Wednesday, April 30, 2008
My first astronomical sketches were of the Moon, done through my Dad’s binoculars resting on my window sill. I’ve been sketching stars, planets and comets for years using a 115 mm reflector with no tracking. Almost anyone with an entry level telescope can sketch the Moon, Jupiter, Saturn, the later crescent phases of Venus and Mars at opposition. I even have sketched the sky as seen by my unaided eye to record movements of comets and planets.
On the other hand, making sketches does require some minimal form of manual dexterity. Still, sketching planets and stars is an entirely different proposition to drawing the Mona Lisa, so if you can set up a telescope without tangling yourself in cables, you should be able to produce a satisfying and workable sketch.
As with anything astronomical, a little preparation repays dividends at the telescope. Most people keep observing logs; it is very simple to combine an observing log with a sketch book. I use semi cartridge 110 gsm acid free drawing paper, A5 size in a spiral bound notebook. For me this is the right size for portability and ease of holding at the telescope. This sort of drawing paper can be found at all good newsagents or stationary stores.
At the head of each page I write in headings for the date, time, observing condition (cloudiness, sky quality, wind conditions), and then I draw in observing blanks. These are simple circles where I will draw the image. This is a highly technical production; I use a 2B pencil and the eyepiece dust cap of my telescope to draw a number of circles. I find this just about the right size for reproducing what I see in the scope. More technically minded people can use a popular word processing program to make the blanks, but you really need a laser printer for printing the blanks. Inkjet print will smear when you handle it while sketching, and any trace of dew will wreak havoc. Also, if you are printing out pages, you will need a clipboard or solid surface to support your sheet while sketching.
Having set up your sketching blanks, its worthwhile making sure you have two sharpened 2B pencils with you (or coloured pencils). If a pencil point breaks during sketching you don’t have to hunt around for a sharpener then.
Now you are at the telescope, how are you going to actually sketch? After all, it is dark! I usually do my planetary observing in suburban locations where there is enough stray light to see the page (but not enough to degrade the planetary image), but if you are observing in dark sky sites, I find a hands-free LED headtorch, with red cellophane wrapped around it so your (and other peoples) night vision will not be affected, is ideal. It also helps with all the telescope set up that you do as well. LED head torches can be found relatively cheaply at bushwalking or sports stores, and red cellophane can be found at any newsagent. David Reidy and Ken Wallace recommend one of those booklights that you can clip to a book or clipboard. Experiment a little to find the best and most comfortable method for yourself.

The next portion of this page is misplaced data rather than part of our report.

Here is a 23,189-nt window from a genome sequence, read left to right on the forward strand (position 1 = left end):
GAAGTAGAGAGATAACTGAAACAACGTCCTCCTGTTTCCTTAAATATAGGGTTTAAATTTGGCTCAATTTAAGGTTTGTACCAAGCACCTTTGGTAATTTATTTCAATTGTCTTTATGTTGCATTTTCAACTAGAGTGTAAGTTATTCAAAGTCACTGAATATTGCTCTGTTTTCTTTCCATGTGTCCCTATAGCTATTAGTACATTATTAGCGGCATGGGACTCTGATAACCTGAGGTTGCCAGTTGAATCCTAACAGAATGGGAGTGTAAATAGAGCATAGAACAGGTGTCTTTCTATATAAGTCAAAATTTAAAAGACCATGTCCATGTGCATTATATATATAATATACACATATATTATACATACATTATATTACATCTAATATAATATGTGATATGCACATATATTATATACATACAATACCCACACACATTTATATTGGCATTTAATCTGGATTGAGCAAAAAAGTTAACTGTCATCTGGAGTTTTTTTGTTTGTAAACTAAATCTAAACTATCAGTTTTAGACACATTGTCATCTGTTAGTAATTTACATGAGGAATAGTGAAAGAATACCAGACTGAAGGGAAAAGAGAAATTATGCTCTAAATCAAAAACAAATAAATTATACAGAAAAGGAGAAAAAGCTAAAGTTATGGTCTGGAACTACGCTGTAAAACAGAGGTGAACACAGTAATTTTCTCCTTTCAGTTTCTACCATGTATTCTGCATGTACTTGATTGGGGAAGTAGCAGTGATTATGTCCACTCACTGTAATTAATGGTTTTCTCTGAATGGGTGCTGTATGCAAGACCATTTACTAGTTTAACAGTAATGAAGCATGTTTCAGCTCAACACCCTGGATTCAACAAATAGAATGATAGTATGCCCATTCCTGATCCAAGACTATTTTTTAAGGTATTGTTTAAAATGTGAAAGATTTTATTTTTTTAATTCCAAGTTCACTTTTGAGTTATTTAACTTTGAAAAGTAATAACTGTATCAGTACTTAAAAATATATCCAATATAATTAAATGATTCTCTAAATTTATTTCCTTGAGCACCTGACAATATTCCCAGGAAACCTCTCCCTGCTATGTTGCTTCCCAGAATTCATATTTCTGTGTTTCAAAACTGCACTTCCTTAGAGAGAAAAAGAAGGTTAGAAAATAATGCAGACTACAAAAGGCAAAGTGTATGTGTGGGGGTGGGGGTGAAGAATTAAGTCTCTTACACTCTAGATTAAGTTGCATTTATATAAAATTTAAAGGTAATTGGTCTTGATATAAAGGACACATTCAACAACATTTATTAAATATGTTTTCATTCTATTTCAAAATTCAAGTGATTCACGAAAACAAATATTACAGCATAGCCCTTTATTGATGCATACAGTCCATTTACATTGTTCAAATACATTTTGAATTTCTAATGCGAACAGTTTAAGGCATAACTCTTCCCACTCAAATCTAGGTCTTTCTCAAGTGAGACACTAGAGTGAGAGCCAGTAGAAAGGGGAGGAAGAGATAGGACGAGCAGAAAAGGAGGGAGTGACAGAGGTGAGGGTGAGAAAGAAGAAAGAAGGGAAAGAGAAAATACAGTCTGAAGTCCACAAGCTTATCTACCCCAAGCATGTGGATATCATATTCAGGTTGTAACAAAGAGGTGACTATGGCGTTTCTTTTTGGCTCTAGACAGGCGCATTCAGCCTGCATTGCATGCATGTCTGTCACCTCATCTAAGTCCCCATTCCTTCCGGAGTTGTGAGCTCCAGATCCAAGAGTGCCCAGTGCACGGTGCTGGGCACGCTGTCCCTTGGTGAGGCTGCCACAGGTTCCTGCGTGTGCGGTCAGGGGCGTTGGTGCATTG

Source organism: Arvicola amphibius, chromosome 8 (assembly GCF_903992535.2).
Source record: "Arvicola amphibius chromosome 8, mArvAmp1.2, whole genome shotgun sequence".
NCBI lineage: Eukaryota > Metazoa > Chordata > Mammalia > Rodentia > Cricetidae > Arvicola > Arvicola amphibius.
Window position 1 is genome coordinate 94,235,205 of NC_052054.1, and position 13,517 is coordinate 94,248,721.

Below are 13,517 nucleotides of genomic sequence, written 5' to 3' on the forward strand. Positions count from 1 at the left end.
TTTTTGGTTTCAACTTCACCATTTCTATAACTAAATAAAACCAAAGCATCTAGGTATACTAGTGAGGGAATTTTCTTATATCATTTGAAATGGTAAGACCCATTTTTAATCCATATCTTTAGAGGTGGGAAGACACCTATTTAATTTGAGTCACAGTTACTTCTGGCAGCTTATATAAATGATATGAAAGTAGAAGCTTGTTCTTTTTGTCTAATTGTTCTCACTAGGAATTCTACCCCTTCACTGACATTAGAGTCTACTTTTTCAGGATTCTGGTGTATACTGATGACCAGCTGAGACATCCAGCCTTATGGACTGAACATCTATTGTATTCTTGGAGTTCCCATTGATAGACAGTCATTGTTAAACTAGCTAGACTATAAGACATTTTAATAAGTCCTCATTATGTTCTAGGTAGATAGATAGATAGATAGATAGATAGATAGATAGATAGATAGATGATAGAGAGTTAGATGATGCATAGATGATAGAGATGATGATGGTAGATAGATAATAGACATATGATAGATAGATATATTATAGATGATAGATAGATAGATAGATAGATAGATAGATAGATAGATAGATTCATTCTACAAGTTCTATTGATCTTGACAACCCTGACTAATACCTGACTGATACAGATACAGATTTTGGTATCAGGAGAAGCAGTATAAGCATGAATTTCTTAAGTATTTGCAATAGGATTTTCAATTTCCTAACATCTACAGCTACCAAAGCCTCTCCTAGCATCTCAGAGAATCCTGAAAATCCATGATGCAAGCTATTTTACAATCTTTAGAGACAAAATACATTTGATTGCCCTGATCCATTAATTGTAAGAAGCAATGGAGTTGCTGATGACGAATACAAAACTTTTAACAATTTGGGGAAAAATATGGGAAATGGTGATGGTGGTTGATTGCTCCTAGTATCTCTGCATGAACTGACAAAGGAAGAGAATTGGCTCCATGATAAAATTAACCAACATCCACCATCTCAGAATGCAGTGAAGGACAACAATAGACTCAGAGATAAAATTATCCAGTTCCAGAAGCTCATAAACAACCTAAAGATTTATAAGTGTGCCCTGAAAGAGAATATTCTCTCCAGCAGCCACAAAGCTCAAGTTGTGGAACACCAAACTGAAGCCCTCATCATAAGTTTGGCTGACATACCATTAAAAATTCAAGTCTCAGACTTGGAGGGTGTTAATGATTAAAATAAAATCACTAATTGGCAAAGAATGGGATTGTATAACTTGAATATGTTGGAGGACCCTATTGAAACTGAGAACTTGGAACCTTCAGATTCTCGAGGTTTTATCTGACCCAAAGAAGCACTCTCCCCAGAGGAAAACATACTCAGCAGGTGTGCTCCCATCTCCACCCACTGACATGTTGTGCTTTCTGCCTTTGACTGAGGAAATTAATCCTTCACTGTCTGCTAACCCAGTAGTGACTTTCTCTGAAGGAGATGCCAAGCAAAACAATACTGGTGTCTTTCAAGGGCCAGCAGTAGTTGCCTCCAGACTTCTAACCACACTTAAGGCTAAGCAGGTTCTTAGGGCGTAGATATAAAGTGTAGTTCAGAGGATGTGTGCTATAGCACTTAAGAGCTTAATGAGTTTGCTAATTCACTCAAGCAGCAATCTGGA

Now, you are at the eyepiece, pencil in hand poised above your planet blank, how do you actually start? I take a good look at the planet, memorize what I have seen, then glance down at the blank and quickly sketch in the major detail. As I wear half glasses for reading, I can wear the glasses at the telescope, look through the lens sans glasses, then look through the glasses at the sketch pad. I then look back through the scope, then back to the pad and sketch in more detail. I repeat this until I have built up a detailed sketch of the planet. You may find that the first time you look through the eyepiece, there is little detail, but don’t worry, just sketch out the main features and you will find that as your eye becomes adapted, you will be able to see more detail. Unguided scopes can be a bit of a pain, as you have to bring objects back into the eyepiece fairly often, but I spent most of my sketching career with unguided scopes, and you can still get good sketches. Made a mistake? Don’t panic, just start again, or use an eraser, to clear out the mistake.
It’s worthwhile practicing a bit before trying your hand at planets. The Moon of course is ideal for practise, bright, full of detail, and you can start sketching in the early evening (planets like Jupiter, Saturn and Mars are best when highest in the sky, which is often inconveniently late). Once you have had a go at the Moon, planets should be a doddle. Try experimenting with coloured pencils,. Jupiter, and Mars at opposition, is particularly good for colour. Getting the shade right may be a problem (especially under redlight conditions). Again, don’t be afraid to experiment.
Again, you are not limited to the telescope. I have sketched through binoculars (good for asteroids and moderately bright comets, see the sketch of comet V1 NEAT sketch through binoculars to the left. I made multiple sketches over several days showing the motion of this comet), and with the unaided eye (bright comets, planetary motion etc.), you are limited only by your imagination, a comfy chair and a good supply of sharp pencils. So pick up those pencils and get sketching!
A splendid suggestion! :-)
It took me to Southern Sky Watch. Any chance of more sketching competitions? That was really fun to see.
Yes, there is. I am trying to set something up for the near future, so keep an eye out for an announcement.
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